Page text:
• Incumbent People’s Party promises to cut taxes by 2 points
  • Spain holds second general election in six months on June 26

Acting Economy Minister Luis de Guindos defended his party’s pledge to lower Spanish taxes again even as the country risks a fine from European authorities over his government’s last pre-election handout.

Cutting the burden on families would help fuel growth and maintain the pace of job creation, de Guindos told reporters in Madrid Tuesday with Spain gearing up for a second general election in six months on June 26.

“Lowering taxes is perfectly feasible and compatible with narrowing the public
deficit, the trick is to keep growing,” he said. “Plus, it will have a positive impact, which is want Brussels is demanding.”

That’s the same line de Guindos was pushing in December as his boss Mariano Rajoy used fiscal policy in a bid to sway voters before the last ballot. As a result, Spain missed the deficit target set by the European Union by almost 1 percent of gross domestic product and the European Commission is now analyzing whether to impose a fine.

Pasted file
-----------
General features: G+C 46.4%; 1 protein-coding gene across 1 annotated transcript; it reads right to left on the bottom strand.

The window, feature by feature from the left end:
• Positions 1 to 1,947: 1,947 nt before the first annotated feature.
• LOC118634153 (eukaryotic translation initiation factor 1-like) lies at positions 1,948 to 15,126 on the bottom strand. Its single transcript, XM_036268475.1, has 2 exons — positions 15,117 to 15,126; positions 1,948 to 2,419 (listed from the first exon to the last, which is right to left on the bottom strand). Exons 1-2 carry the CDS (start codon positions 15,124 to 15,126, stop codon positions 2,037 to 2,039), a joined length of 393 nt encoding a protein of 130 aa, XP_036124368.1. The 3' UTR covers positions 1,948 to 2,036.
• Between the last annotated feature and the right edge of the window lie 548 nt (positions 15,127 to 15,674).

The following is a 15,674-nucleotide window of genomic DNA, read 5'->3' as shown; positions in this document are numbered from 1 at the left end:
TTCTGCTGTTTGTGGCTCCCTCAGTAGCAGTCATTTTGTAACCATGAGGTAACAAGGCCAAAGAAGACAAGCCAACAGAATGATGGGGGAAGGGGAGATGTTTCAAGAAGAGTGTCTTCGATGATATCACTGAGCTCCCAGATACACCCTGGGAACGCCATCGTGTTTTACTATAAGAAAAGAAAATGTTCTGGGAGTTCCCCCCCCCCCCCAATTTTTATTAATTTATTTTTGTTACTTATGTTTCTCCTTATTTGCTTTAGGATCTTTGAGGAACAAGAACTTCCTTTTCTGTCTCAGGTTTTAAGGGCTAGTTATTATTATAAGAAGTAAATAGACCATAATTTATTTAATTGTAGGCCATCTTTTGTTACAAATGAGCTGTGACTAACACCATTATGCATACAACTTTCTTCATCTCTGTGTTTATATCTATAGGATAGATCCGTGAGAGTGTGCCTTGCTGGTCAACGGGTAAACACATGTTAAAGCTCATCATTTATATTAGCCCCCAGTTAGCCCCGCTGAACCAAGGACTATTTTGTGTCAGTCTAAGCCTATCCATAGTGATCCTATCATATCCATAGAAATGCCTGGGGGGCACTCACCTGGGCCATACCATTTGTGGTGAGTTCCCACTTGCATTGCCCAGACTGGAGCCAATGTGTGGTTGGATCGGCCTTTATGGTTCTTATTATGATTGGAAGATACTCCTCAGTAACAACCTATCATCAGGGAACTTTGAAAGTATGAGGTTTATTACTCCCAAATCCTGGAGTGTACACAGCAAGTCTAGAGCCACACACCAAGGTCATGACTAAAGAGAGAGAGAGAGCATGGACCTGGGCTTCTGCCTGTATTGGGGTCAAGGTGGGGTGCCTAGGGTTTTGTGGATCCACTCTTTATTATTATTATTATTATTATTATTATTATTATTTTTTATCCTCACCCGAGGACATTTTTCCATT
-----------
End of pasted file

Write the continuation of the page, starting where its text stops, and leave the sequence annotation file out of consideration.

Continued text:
Rajoy has vowed to cut taxes again if he leads the next government. He said he’ll lower income tax by 2 percentage points for the lowest and highest earners as he promises economic stability and more jobs for middle class Spaniards. The Spanish government blamed regional spending and an overshoot in social spending for last year’s deficit miss, arguing that lowering taxes had helped consumption.

While Rajoy has almost halved the nation’s deficit during his four-year tenure, Spain has persistently missed its targets and will need an extra year to bring the shortfall below 3 percent. The commission is set to decide whether to levy a fine in July, having delayed the decision to avoid a clash with the June election.

Polls show Rajoy’s party extending its lead, but still short of a majority in another highly fragmented parliament. Anti-establishment group Podemos and its new ally, United Left, are project to overtake the Socialists in second place.

Before it's here, it's on the Bloomberg Terminal. LEARN MORE